Thursday , July 18 2024
Peter Cullen and moderator Victor Dandridge (Credit: Pat Cuadros)

GalaxyCon Columbus: Peter Cullen on ‘Transformers’ and Radio

Voice actor Peter Cullen (Transformers, Predator) met his fans at GalaxyCon Columbus, one of Ohio’s popular comic cons. There was a celebratory mood at his panel, for two big reasons. Cullen, perhaps best known for voicing Autobot Optimus Prime, teased that Hasbro had filmed a table reading of the first Transformers episode with the original cast.

Filmed with four cameras in November, the project will be part of the celebrations of 40 years of Transformers. Cullen said, “You’re going to enjoy it, because we had a ball!”

As for the second reason, the National Academy will be giving him a Lifetime Achievement Award at the Annual Children’s & Family Emmy Awards on December 17. This comes as well-deserved recognition for the voice actor beloved for other roles including Eeyore in Winnie the Pooh, Monterey Jack in Rescue Rangers, and many more.

On Optimus Prime’s Voice

For Cullen, Transformers is a unique show because it’s not just a program based on a toy line. There was a lot of care in the writing and the stories.

“Prime is who he is by what he says. If there are moments of intimacy with a character, where he’s showing compassion, his voice will adapt to those words, whatever words are written. [It] shows the gentler side, that part of Prime which I like doing because it accomplishes so much more in terms of other shows.”

Photo of Peter Cullen gesturing
Credit: Pat Cuadros

Recording in the booth for the Transformers films is still a fun experience. The most challenging vocals to record are the screams, grunts, and similar sounds, which he does anew for each film. “I do two-hour sessions and I save the worst for the last. You get all the good stuff at the beginning. I say, can you guys put the screams and the grunts like on a tape?”

With the films, Prime’s voice is slightly different because it’s deeper. That’s because the Autobot looks so large on the screen. On one occasion, he worked with one actor who wanted to hear his lines in person so that she could react to what he was doing. Optimus Prime’s head was supposed to be at the height of the scaffolding in the room.

“That depth, the real baritone came out but not in a yelling form. It had to translate as a conversation. In the movies, we had to work on depth, the difference between that and in a command. In a command, it was a lot easier to go back to the original Transformers: Generation One. Autobots, transform and roll out!” 

On Getting into Acting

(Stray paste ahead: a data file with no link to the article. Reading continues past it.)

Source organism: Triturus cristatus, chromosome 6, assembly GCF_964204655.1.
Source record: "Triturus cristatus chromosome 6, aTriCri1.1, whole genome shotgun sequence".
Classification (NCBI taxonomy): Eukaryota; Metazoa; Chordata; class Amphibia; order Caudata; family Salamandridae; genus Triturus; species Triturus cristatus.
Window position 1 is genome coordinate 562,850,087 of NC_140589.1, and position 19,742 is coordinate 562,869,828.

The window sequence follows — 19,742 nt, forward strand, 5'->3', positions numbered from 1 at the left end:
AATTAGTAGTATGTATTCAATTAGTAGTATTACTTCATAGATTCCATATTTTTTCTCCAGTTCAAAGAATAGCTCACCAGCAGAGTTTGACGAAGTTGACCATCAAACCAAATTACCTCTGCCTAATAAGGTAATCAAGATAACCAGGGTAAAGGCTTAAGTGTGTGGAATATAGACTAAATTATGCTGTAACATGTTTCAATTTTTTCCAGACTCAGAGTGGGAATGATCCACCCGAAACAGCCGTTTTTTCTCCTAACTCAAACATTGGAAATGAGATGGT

Cullen’s interest in sound and doing voices began early in his life, as I detail in my FAN EXPO Boston piece. At GalaxyCon Columbus, he spoke of how acting runs in the family. His mother, Muriel, graduated from the American Academy of Dramatic Arts in New York City.

He said, “She never pursued her dream. She was a good actress and a comedienne. She told me, ‘There is a school that’s going to take students from across the country, 15 English and 15 French. They are auditioning. You should go and audition.'”

She also told him, “If you get accepted, that’s a thermometer, a pretty good idea that you have the qualities to do [this] as a profession.”

Peter Cullen holding a microphone
Credit: Pat Cuadros

When Peter Cullen auditioned for a spot, which he ultimately got with the National Theatre School of Canada, he selected Rudyard Kipling’s “Gunga Din.” Then his improvisation piece fittingly incorporated his childhood love of animals. He was “walking a big, big dog in a park that got interested in a little dog. No words, just physical.”

On the Influence of Radio

During Q&A time, I asked Cullen how growing up in the 1940s, the golden age of radio, impacted his understanding of sound and voice acting.

He said, “I was really lucky. I listened to radio before television even came. We were very late in getting a TV. My parents didn’t really know what a TV was. I had a radio by my bed and I used to listen to it all the time.”

Cullen listened to all sorts of shows: thriller I Was a Communist for the FBI, detective drama Boston Blackie, sitcom Amos ‘n’ Andy, and more. In the mornings, he’d catch Don McNeil’s popular “The Breakfast Club” from Chicago.

Photo of Peter Cullen smiling
Credit: Pat Cuadros

Cullen also has a familial connection to the world of radio.

“My grandfather was on WOR in New York City. He was one of the first people in radio and his son, Alfred McCann Jr., took over from him with his wife [Dora. The show was] called The McCanns at Home. They broadcasted for close to 50 years on top of what my grandfather had done.”

Whenever he visited, he’d see their big table with the microphones for their radio show. “They would say, ‘And now, my young nephew from Montreal is in the room and come over here, Peter, go and say hello to the people.'”

Once his uncle invited him to read a Red Cross advertisement from the script on the table. Cullen said, “I’d be seeing this microphone and I’d be scared to death of it. I was shaking!”

Engaging in this family project and hearing other radio shows proved instrumental to his understanding and appreciation of the medium. “I heard all these voices. I was so conscious of that as a person growing up. The idea that I could be in the profession didn’t happen ’til years later, but I was in awe. People in radio were celebrities, you know, the huge celebrities.”

Visit the GalaxyCon Columbus website for more information.

About Pat Cuadros

Pat Cuadros is Pop Culture Editor for Blogcritics Magazine. She frequently covers TV, film and theater. Her portfolio includes interviews with Ndaba Mandela and actors Juliette Binoche, Fran Drescher, Derek Jacobi and Brent Spiner. She's also spoken with notable voice actors Petrea Burchard, Garry Chalk, Peter Cullen and Brian Drummond.

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